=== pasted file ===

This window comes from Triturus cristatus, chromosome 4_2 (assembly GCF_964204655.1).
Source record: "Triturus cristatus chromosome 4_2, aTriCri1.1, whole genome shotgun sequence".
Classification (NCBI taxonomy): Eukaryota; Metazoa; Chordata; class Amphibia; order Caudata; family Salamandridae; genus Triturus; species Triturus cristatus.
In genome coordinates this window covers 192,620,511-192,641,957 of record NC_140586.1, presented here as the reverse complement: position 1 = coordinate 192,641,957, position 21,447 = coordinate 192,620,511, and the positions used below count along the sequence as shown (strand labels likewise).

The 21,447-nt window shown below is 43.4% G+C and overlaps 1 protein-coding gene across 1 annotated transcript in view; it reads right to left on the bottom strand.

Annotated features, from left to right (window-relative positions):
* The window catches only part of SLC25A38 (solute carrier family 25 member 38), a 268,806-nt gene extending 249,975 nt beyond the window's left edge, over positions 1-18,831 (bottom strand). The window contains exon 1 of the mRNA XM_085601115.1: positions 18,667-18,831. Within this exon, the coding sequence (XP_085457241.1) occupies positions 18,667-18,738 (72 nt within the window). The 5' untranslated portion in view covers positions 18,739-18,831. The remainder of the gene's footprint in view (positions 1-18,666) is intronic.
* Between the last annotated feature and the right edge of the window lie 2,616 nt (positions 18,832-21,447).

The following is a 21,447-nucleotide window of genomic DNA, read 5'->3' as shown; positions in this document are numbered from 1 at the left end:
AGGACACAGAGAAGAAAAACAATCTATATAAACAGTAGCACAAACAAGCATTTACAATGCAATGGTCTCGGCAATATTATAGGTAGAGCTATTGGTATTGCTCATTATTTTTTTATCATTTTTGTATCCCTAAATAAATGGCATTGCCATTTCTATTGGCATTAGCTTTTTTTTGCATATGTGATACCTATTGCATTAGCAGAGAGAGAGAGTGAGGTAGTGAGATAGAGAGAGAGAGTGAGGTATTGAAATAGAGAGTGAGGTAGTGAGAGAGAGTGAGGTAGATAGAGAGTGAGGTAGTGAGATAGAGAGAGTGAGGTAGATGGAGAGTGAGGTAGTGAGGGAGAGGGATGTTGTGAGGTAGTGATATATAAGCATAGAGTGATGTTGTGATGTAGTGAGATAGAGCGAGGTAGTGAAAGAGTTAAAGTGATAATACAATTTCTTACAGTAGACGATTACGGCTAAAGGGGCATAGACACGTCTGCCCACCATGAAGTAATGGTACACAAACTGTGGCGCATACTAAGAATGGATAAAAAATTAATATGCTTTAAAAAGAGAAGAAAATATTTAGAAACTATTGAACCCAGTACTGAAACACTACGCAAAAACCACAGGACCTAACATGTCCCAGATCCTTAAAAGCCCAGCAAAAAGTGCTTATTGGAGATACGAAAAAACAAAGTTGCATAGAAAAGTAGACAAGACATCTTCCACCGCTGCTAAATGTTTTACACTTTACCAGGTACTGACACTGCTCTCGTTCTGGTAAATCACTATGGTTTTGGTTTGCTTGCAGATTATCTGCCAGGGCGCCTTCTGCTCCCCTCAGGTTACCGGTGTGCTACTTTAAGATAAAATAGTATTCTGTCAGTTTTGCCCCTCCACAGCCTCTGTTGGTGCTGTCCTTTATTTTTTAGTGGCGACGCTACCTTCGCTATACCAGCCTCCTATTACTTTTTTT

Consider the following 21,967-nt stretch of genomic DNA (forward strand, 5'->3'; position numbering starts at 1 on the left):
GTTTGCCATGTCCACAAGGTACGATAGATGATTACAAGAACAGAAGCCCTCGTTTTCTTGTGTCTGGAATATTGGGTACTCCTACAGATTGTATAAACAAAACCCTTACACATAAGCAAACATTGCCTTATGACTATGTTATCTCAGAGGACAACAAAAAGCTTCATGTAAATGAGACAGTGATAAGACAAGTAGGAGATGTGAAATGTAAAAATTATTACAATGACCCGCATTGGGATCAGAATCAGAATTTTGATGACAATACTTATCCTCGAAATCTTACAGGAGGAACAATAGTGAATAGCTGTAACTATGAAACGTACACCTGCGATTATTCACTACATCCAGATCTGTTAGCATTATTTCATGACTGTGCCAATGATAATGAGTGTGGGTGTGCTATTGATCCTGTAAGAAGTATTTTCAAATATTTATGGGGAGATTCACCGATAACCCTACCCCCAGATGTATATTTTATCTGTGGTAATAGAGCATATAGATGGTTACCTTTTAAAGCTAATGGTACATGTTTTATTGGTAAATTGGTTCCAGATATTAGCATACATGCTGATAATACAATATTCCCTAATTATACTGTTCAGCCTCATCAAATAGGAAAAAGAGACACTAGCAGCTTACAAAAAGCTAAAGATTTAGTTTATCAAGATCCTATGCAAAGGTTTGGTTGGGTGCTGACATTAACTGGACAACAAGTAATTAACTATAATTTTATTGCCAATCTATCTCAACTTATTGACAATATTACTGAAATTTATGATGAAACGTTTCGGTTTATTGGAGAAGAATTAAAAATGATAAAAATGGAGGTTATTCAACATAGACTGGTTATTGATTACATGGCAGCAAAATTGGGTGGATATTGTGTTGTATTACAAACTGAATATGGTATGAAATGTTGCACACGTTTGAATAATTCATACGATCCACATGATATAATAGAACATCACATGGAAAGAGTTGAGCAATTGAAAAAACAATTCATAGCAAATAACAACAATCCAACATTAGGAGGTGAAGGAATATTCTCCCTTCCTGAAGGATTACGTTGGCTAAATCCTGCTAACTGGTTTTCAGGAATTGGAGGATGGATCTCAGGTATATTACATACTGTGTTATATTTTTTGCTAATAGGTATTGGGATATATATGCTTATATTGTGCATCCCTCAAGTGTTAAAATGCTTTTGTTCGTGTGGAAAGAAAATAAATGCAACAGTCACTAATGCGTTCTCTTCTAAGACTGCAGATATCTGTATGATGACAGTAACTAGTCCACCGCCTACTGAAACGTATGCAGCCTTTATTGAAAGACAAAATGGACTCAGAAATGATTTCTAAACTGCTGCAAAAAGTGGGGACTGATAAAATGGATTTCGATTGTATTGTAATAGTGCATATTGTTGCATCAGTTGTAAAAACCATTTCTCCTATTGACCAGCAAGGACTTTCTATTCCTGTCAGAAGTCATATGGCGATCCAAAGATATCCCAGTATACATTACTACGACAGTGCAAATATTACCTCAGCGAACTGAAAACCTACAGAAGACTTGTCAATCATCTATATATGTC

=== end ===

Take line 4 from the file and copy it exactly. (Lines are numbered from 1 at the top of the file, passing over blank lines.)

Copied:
In genome coordinates this window covers 192,620,511-192,641,957 of record NC_140586.1, presented here as the reverse complement: position 1 = coordinate 192,641,957, position 21,447 = coordinate 192,620,511, and the positions used below count along the sequence as shown (strand labels likewise).